Unpredictability has long been a core part of the Premier League’s appeal. While other European leagues are in the grips of a duopoly or even monopoly (see the Bundesliga and Ligue 1), England’s top flight has produced four different champions in the last six years (Chelsea, Leicester City, Liverpool and Manchester City).

Even by this precedent, though, this season promises to be one for the ages with four different teams capable of winning the Premier League title. Indeed, Chelsea, Liverpool, Manchester City and Manchester United all have their sights set on silverware with not much to separate them on the pitch and in the table.

Manchester City

City entered the season as defending champions with Pep Guardiola’s side among the most accomplished English football has ever seen. However, there are questions over how the Etihad Stadium outfit will compensate for their lack of a central striker after the failure to lure Harry Kane from Tottenham Hotspur in the summer transfer window.

Guardiola has used Phil Foden, Jack Grealish, Raheem Sterling and Ferran Torres in the central attacking role with each player bringing something different to the position. No Premier League team averages a greater share of possession than City (63.8%) and the defending champions are doing a good job of translating this dominance with the ball into goal – City are the joint-third top scorers and are averaging more shots per game (18.1) than any other side besides Liverpool (21).

Where Manchester City are trailing some of their rivals is in the conversion of the chances they are creating. While Liverpool average 7.6 shots on target per game, and Manchester United 6.0, Guardiola’s side are averaging just 4.9 shots on target per Premier League outing. This points to their lack of a true penalty box poacher. 

Suspect Defence

However, they say defences win titles and Manchester City measure up well in this regard too – no team concedes fewer shots per game than the champions (6.0). Chelsea also look to be well-equipped at the back having won last season’s Champions League title thanks to the sound defensive principles Thomas Tuchel instilled in his team.

On the flip side, this is where Manchester United might find their title chances compromised. Ole Gunnar Solskjaer’s side have made good progress over the last two seasons, but the Norwegian has yet to prove he can organise a solid defence even after the signing of world class centre back Raphael Varane from Real Madrid this summer.

United are conceding 11.0 shots per game. While this is a higher number than most City and Liverpool are charting, it is lower than Chelsea’s average of 11.6 shots conceded per game, interestingly enough. The statistics illustrate how dependent both Solskjaer and Tuchel’s teams have been on their goalkeepers so far this season.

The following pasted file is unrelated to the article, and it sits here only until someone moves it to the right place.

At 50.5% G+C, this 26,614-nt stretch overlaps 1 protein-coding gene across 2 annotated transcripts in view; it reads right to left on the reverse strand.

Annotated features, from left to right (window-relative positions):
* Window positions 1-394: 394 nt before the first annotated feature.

Liverpool Overlooked

Edouard Mendy boasts the highest save percentage in the Premier League having stopped 95% of the shots he has faced this season. David de Gea’s save percentage stands at just 73.9%, but the Manchester United number one has still managed to rack up 18 saves in just seven league appearances. 

Liverpool have been largely overlooked in the discussion around this season’s Premier League title race, but Jurgen Klopp’s team might just be the most complete outfit. Virgil van Dijk’s return from injury has restored the Reds’ defensive structure while Trent Alexander-Arnold is back to his best (only four Premier League players have made more crosses than the Liverpool right back this season).

If, however, Liverpool are to repeat their success of the 2019/20 season, it’ll likely be on the back of Mohamed Salah’s brilliance. The Egyptian is quite simply the most devastating attacking force in the Premier League right now, averaging 5.4 shot-creating actions per game. He also has six goals in seven games.

Premier League Title

At their best, Manchester United can match anyone for final third firepower. Their attack of Edinson Cavani, Mason Greenwood, Anthony Martial, Marcus Rashford, Cristiano Ronaldo and Jadon Sancho supported by Bruno Fernandes and Paul Pogba has the potential to blow away the rest of the competition at the top of the Premier League.

Solskjaer has still to find a system that harnesses all of them, though. Even still, United could challenge through Ronaldo’s sheer will power. The Portugese forward has three goals from his first four Premier League appearances and he certainly figures in the Ballon d’Or conversation. Meanwhile, Pogba’s intervention might also be a deciding factor – the Frenchman is leading the division for goal-creating actions per 90 minutes (1.37).

The Premier League has yet to produce a four-way scrap for the title that goes to the wire, but that could change this season. There are good reasons to argue the case for each of Chelsea, Liverpool, Manchester City and Manchester United to finish top of the pile. The underlying data could point towards the champion in-waiting.

Graham Ruthven is a football writer who has written for the New York Times, Guardian, BBC Sport, Eurosport and others.